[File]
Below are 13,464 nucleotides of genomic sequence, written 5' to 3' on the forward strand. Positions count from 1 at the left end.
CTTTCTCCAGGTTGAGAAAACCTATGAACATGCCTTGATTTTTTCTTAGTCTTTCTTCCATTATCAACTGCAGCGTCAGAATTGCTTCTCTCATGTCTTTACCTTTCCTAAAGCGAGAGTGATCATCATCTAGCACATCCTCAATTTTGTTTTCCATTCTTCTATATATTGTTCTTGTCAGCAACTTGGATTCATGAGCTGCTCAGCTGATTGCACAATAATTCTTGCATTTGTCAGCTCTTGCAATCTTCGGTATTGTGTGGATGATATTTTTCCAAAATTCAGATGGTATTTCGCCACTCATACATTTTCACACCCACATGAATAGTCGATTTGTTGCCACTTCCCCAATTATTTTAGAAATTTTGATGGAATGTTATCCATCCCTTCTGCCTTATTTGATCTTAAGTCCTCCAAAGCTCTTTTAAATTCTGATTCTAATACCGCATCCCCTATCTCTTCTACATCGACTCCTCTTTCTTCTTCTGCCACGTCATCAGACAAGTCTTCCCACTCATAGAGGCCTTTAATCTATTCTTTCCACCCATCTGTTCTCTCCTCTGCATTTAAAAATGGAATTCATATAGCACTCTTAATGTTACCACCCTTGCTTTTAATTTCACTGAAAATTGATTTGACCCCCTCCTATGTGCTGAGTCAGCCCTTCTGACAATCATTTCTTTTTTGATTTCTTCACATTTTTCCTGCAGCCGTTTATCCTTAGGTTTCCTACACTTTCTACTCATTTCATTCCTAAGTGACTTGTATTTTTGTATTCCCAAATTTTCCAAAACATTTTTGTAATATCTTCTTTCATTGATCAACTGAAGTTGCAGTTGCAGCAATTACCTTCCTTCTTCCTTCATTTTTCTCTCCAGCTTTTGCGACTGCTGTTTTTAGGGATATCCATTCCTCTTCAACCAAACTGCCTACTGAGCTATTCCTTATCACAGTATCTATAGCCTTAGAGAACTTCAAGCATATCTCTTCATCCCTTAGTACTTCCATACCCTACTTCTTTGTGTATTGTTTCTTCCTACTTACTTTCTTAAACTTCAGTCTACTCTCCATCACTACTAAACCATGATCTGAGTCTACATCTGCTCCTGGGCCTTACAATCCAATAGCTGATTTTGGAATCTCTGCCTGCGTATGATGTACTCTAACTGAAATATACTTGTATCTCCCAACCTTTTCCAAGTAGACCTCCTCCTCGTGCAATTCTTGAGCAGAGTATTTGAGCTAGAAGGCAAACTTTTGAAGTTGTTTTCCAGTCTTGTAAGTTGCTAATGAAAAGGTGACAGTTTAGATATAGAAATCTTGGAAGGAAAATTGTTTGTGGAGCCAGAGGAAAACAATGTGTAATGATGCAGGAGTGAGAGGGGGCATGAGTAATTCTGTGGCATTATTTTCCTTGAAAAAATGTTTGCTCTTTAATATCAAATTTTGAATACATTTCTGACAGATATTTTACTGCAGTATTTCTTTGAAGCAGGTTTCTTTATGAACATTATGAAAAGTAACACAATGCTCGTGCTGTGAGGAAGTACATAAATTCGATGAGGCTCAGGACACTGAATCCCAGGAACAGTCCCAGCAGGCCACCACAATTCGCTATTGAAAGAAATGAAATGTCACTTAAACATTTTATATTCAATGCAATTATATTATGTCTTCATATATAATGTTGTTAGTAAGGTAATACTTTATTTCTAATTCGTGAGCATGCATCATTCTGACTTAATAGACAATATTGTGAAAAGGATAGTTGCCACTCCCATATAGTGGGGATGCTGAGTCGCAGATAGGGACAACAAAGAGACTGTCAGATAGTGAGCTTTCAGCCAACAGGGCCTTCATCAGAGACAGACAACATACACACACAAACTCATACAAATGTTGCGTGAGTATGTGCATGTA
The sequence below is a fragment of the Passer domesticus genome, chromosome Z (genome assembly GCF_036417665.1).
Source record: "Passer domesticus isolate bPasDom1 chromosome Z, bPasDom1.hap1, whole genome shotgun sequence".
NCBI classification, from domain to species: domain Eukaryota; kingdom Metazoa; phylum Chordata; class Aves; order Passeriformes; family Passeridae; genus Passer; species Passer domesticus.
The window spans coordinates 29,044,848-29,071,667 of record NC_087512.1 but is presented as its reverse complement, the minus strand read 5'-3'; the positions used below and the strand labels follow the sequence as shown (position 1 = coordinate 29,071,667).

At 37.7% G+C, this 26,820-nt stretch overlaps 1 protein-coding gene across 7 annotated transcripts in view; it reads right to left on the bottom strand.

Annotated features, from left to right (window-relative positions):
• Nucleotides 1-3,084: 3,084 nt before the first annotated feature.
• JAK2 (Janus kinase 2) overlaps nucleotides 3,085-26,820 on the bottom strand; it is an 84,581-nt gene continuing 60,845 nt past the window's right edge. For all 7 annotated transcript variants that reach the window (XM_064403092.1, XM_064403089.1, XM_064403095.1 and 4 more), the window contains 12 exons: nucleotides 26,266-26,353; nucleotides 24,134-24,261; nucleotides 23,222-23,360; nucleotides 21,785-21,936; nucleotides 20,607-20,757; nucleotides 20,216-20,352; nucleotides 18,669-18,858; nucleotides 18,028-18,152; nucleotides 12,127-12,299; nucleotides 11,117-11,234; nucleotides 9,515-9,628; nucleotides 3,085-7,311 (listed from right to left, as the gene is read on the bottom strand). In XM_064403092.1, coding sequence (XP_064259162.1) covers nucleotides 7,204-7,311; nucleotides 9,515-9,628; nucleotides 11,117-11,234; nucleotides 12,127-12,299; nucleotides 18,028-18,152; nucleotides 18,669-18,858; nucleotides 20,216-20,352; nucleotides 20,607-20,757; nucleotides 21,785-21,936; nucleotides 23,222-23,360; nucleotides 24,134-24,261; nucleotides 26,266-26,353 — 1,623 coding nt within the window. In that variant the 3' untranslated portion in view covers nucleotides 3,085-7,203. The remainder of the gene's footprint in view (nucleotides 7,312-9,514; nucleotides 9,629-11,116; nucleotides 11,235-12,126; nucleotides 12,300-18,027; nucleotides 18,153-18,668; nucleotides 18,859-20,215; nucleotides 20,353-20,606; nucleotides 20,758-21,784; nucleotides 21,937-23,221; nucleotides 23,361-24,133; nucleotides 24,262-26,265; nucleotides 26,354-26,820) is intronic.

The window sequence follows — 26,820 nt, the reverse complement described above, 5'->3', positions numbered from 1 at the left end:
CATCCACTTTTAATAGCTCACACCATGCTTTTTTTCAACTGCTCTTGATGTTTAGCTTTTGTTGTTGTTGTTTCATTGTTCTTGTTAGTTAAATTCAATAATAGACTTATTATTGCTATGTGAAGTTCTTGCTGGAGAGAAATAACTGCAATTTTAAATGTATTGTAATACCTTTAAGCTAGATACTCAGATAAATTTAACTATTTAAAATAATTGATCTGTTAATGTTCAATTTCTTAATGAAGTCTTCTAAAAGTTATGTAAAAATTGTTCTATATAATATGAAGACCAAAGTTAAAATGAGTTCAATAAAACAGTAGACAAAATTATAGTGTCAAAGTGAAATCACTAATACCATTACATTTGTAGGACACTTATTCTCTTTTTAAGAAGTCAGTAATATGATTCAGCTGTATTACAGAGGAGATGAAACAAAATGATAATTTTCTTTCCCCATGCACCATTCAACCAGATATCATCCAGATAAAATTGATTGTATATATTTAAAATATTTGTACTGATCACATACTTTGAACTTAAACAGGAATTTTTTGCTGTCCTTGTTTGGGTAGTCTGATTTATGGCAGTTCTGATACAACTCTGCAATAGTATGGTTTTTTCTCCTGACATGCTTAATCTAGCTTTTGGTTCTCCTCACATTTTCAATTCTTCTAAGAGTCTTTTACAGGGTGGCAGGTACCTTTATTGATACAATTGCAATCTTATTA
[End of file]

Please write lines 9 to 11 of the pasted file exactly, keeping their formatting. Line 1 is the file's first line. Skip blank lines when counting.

• Nucleotides 1-3,084: 3,084 nt before the first annotated feature.
• JAK2 (Janus kinase 2) overlaps nucleotides 3,085-26,820 on the bottom strand; it is an 84,581-nt gene continuing 60,845 nt past the window's right edge. For all 7 annotated transcript variants that reach the window (XM_064403092.1, XM_064403089.1, XM_064403095.1 and 4 more), the window contains 12 exons: nucleotides 26,266-26,353; nucleotides 24,134-24,261; nucleotides 23,222-23,360; nucleotides 21,785-21,936; nucleotides 20,607-20,757; nucleotides 20,216-20,352; nucleotides 18,669-18,858; nucleotides 18,028-18,152; nucleotides 12,127-12,299; nucleotides 11,117-11,234; nucleotides 9,515-9,628; nucleotides 3,085-7,311 (listed from right to left, as the gene is read on the bottom strand). In XM_064403092.1, coding sequence (XP_064259162.1) covers nucleotides 7,204-7,311; nucleotides 9,515-9,628; nucleotides 11,117-11,234; nucleotides 12,127-12,299; nucleotides 18,028-18,152; nucleotides 18,669-18,858; nucleotides 20,216-20,352; nucleotides 20,607-20,757; nucleotides 21,785-21,936; nucleotides 23,222-23,360; nucleotides 24,134-24,261; nucleotides 26,266-26,353 — 1,623 coding nt within the window. In that variant the 3' untranslated portion in view covers nucleotides 3,085-7,203. The remainder of the gene's footprint in view (nucleotides 7,312-9,514; nucleotides 9,629-11,116; nucleotides 11,235-12,126; nucleotides 12,300-18,027; nucleotides 18,153-18,668; nucleotides 18,859-20,215; nucleotides 20,353-20,606; nucleotides 20,758-21,784; nucleotides 21,937-23,221; nucleotides 23,361-24,133; nucleotides 24,262-26,265; nucleotides 26,354-26,820) is intronic.

The window sequence follows — 26,820 nt, the reverse complement described above, 5'->3', positions numbered from 1 at the left end: